CRANSTON, R.I. – An antique telephone auction featuring items from two regional chapters of Verizon’s Telephone Pioneers of America Museum – one the William J. Denver Chapter no. 20 museum in Providence, R.I., the other the Excelsior Chapter no. 98 in Buffalo, N.Y. – will be held on Saturday, August 4, by Bruneau & Co. Auctioneers. Absentee and Internet live bidding is available through LiveAuctioneers.
The auction consists of an exciting and rare collection of historical telephones, photographs, maps, cables, prototypes and ephemera ranging from the first phone/emergency call box ever installed in the Yukon in Canada to the telephone from President Dwight D. Eisenhower’s Newport, Rhode Island, Summer White House. In all, more than 500 lots will come up for bid.
“This is an exciting sale because historically you get a firsthand glimpse into the early days of mass communication,” said Kevin Bruneau, company president and auctioneer. “No matter how much you see in this business, you come across things every day that amaze. How often do you get to hold the first-ever call box installed in the Yukon for gold miners?”
The metal and wood phone (above), according to a museum label, was installed at Dawson, in the Yukon Territory, at the time of the gold rush, circa 1900. The tag reads: “Combination Telephone and Fire Alarm Box.” Made by National Telephone Co. in Chicago, the phone was finally removed from its pole at Fifth and Church streets in Dawson in August 1960.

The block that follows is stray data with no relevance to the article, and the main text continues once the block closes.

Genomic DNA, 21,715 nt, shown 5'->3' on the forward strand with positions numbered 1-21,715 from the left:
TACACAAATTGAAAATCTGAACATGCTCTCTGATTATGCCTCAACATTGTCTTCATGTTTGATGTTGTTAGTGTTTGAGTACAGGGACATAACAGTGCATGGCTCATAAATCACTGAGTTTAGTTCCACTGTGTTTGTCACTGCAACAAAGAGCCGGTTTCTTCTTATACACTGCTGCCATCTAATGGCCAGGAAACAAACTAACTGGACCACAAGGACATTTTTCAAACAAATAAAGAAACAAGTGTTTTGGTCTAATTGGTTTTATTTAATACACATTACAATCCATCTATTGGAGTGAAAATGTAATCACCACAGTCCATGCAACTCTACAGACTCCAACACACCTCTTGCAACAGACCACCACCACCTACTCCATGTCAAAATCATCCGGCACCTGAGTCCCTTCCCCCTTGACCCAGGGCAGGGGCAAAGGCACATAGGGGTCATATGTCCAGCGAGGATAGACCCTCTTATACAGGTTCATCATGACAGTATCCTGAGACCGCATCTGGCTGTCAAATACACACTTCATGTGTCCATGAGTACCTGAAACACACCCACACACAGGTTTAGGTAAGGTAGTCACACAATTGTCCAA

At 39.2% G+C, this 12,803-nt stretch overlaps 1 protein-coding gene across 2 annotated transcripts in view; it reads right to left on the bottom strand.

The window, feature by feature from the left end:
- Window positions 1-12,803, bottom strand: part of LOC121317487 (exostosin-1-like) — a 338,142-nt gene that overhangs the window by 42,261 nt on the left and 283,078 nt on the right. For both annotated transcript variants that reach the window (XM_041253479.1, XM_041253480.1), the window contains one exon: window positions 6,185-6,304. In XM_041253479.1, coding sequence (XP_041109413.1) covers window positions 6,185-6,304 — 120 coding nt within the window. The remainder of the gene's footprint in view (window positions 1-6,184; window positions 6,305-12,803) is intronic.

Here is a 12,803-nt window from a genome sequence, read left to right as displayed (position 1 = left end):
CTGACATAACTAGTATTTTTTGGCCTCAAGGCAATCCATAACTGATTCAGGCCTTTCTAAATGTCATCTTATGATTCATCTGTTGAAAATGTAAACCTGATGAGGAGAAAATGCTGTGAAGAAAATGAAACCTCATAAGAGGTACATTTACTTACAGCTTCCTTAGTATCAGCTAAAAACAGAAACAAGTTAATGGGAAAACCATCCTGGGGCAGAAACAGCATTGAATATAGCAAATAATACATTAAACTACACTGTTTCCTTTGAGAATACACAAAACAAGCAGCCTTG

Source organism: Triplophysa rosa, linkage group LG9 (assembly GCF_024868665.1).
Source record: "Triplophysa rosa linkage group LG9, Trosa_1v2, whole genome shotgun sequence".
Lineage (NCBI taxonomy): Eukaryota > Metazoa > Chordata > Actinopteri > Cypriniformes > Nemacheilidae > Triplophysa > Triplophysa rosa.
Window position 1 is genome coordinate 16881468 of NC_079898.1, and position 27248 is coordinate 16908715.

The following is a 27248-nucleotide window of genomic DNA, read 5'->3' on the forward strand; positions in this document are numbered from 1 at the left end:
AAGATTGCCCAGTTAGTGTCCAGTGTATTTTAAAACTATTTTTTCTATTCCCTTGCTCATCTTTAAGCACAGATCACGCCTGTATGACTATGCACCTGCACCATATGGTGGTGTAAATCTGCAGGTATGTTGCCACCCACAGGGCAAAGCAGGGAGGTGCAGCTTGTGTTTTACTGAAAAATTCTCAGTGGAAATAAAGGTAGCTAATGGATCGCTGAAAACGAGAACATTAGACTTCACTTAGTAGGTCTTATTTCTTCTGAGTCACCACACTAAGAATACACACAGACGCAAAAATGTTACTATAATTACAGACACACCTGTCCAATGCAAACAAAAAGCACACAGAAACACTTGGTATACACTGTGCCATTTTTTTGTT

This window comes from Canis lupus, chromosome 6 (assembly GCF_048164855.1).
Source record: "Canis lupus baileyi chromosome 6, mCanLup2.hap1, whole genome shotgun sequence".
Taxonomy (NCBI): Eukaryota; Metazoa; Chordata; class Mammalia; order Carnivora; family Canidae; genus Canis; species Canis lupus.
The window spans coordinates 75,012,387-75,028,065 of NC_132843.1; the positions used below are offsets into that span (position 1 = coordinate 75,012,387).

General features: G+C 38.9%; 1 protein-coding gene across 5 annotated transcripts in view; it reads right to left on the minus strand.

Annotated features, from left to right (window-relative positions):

“It was a learning experience like no other,” Travis Landry, a Bruneau & Co. specialist and auctioneer, said of the auction catalog. “I felt like it could be a college course on the history of the telephone. It’s wild to think something as simple as a piece of wood could be so historically important, or that President Eisenhower had conversations on a phone, what was discussed.”
The Eisenhower phone is made from plastic and metal and marked behind the cradle “Bell System” and “Made by Western Electric.” It was used at the Newport home formerly known as the “Commandant’s Residence and Quarters Number One.” An original museum label identifies the telephone as “President Eisenhower’s Personal Telephone at the Summer White House.”
Items pertaining to Alexander Graham Bell, the inventor of the telephone, will include an original model of Bell and Thomas A. Watson’s first prototype phone, accompanied by original patent paperwork dated 1881; and an original floor plank from Bell’s laboratory, indicating the 29½-inch-long wooden plank was “presented by Guthrie J.G. Nicholson on March 10, 1976.”
Other Bell-related lots will include an early example of the inventor’s butter stamp turned wooden receiver with brass connections, circa 1890, with a magnet occupying the length of the handle; and an early example of the first long-distance double-pole membrane receiver from the early 20th century, untested, appearing to be complete, 5½ inches tall, made of wood and metal.
A circa 1913 presentation nickel “candlestick” telephone, with museum label stating, “Telephone given to Clint Oliver on his retirement in 1957 by his repair gang at the Gates Circle Garage,” with a display case made by Ralph Huebel, will be sold, as will a Bell System brown color test sample desk rotary phone in good shape marked “Bell System” and “Made by Western Electric.”
Other noteworthy lots will include an early 20th-century Stromberg & Carlson telephone operator switchboard, 51½ inches by 25 inches, in a quartersawn oak case; and a 1984 Summer Olympic Games (Los Angeles) relay torch, one of only 4,500 made, carried prior to the games by John Cox of the Pioneers, Hamburg-Olean Council, with a photo of Cox carrying the torch.
The 300-lot auction will begin at 11 a.m. Eastern Tim on Aug. 4.
For details contact Bruneau & Co. Auctioneers via email: firstname.lastname@example.org.